If you or your company work within the construction industry, whether as a general contractor or subcontractor, and whether in the residential or commercial building market, chances are you already know the Golden Rule – “Whoever has the gold makes the rules.” The project owner dictates the rules to the general contractor who, in turn, dictates those (and perhaps more) rules to its subcontractors. Whether these rules are found in lengthy written contracts or subcontracts or nestled in the fine print on the back side of a purchase order, they are routinely presented as a “take it or leave it” proposition. Those without the gold may then be left with the choice of declining an otherwise good project or accepting the work on the proposed terms and running the risk that they may later regret doing so.

In reality, the Golden Rule of construction projects is not always absolute. General contractors and, particularly, subcontractors often miss opportunities to negotiate better terms for contracts with the players higher up on the project food chain.

Every project owner, and any general contractor that cares about its reputation and the prospect for future work, wants the project completed according to determined specifications, finished on time and within budget. Seasoned owners and contractors also realize that specifications may change at any point during the project, unforeseen problems often cause delays, and budgets frequently don’t match actual costs in the end. In order to protect itself from liability or responsibility for these and other events, he who has the gold (i.e., owner to general contractor and general contractor to its subcontractors) crafts his contract or subcontract to push the liability downstream. While this is understandable and, to an extent, reasonable, it can go too far—and there may be opportunities to negotiate better contracts for all concerned.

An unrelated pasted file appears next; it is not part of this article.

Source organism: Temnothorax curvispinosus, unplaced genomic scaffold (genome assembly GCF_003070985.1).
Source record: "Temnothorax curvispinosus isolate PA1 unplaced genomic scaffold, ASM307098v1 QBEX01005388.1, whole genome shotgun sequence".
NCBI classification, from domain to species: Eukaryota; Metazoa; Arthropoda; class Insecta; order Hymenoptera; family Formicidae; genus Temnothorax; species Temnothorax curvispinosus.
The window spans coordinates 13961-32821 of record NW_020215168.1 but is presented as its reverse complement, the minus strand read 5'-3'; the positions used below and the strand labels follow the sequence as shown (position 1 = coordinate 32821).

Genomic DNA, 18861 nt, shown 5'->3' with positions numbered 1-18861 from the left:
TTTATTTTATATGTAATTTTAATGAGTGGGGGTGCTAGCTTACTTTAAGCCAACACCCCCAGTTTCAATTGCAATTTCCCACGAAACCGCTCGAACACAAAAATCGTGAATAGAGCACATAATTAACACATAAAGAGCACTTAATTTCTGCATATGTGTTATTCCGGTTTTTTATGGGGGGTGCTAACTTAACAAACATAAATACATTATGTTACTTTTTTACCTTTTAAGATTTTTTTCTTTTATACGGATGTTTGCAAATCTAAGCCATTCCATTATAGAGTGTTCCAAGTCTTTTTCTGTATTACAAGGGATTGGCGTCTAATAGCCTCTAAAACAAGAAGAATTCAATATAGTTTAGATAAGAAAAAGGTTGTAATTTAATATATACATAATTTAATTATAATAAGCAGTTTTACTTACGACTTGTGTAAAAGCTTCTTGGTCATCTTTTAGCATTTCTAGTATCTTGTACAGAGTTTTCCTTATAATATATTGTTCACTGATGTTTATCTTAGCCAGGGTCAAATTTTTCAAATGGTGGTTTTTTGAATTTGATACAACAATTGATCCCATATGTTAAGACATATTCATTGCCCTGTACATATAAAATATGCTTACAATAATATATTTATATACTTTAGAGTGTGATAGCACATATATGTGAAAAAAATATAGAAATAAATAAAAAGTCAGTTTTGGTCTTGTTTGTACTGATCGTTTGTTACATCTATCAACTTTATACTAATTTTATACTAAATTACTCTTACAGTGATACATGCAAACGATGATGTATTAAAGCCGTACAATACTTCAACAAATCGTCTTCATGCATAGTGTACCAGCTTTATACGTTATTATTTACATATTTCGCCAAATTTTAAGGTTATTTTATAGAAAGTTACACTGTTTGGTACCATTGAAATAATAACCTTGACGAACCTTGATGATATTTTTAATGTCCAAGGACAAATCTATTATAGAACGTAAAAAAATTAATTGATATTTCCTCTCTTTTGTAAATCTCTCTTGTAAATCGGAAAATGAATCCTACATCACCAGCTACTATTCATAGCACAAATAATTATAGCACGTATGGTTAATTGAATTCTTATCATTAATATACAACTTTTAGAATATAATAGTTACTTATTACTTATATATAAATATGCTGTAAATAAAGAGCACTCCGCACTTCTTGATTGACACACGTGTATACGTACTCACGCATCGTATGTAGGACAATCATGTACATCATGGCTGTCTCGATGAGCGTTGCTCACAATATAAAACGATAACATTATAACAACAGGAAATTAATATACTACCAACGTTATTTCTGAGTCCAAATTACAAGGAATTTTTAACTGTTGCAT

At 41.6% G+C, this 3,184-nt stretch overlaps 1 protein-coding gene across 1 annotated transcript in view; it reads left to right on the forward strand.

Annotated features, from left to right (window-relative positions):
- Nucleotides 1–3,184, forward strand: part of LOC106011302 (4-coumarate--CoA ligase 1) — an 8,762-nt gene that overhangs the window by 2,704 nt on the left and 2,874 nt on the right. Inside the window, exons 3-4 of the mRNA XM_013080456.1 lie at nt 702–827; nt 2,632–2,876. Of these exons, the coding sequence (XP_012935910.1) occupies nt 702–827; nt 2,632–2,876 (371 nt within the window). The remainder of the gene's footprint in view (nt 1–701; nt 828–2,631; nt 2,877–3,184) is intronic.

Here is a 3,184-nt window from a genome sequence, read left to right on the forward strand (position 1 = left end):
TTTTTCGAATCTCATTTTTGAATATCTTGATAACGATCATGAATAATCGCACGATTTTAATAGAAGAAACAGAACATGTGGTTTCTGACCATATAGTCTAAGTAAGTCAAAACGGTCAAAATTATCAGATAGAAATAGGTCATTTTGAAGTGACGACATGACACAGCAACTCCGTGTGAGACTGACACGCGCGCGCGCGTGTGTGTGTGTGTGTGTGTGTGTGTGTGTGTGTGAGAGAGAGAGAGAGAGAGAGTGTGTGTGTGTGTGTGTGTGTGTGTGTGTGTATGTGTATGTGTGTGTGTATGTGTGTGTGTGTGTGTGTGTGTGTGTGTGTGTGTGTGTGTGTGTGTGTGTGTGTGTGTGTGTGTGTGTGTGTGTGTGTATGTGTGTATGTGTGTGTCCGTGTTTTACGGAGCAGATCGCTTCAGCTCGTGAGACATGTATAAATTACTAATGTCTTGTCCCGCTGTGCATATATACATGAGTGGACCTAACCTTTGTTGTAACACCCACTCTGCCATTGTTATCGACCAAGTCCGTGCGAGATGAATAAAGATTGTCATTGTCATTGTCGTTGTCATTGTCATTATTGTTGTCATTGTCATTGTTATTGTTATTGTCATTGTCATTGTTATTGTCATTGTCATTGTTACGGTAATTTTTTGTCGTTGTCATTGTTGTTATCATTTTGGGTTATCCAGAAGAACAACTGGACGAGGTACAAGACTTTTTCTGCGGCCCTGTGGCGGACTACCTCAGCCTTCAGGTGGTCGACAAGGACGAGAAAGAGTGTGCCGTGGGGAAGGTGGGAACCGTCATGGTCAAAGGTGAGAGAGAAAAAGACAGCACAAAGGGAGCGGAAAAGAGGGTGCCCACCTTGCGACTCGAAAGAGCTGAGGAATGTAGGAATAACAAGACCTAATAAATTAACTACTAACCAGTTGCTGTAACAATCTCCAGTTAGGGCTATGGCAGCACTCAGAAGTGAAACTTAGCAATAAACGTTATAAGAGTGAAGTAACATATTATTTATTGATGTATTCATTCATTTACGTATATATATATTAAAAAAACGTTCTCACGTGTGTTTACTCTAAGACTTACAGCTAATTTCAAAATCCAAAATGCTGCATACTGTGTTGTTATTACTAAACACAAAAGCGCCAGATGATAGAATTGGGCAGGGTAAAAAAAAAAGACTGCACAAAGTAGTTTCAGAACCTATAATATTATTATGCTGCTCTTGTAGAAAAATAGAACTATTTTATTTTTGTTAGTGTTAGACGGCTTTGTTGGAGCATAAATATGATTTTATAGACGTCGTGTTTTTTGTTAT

Although every provision of a contract has importance, here is a sampling of typical construction contract provisions that may be worthy of extra attention and potential negotiation:

  • Change Orders: Is there a clear and reasonable procedure that allows for negotiations when someone changes project specifications, or can some, or all, changes be pronounced and imposed “from above”? Is there a reasonable mechanism to determine changes to the costs or project schedule necessitated by changes? Are minimum lead times respected if new or different materials are required?

  • Delays: Will you be held responsible for project delays caused (at least in part) by other trades? Are there reasonable exceptions made for acts of God, supplier shortages and other causes beyond your control?

  • Liquidated Damages: Is the deadline tied to owner occupancy requirements or some other date that gives an upstream party (but not you) an extra time cushion? Are subcontractors charged liquidated damages even if the general contractor is not? Is the damage amount reasonable considering the value of your portion of the work, or is it tied to the value of the entire project?

To one degree or another, everyone’s goal of a successful project should motivate contracting parties to establish workable and reasonable project rules and contingency mechanisms. Whether you are a project owner or general contractor that “holds the gold”, or a subcontractor that wants a piece of it, you should not always consider construction project contracts to be “take it or leave it” propositions. Quite often, there is room for improvement that may benefit everyone.

For more information, or for experienced assistance and guidance throughout your construction endeavors, contact a member of the Business Team at the Law Firm of Conway, Olejniczak & Jerry, S.C.

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Written By:
Attorney Robert M. Charles

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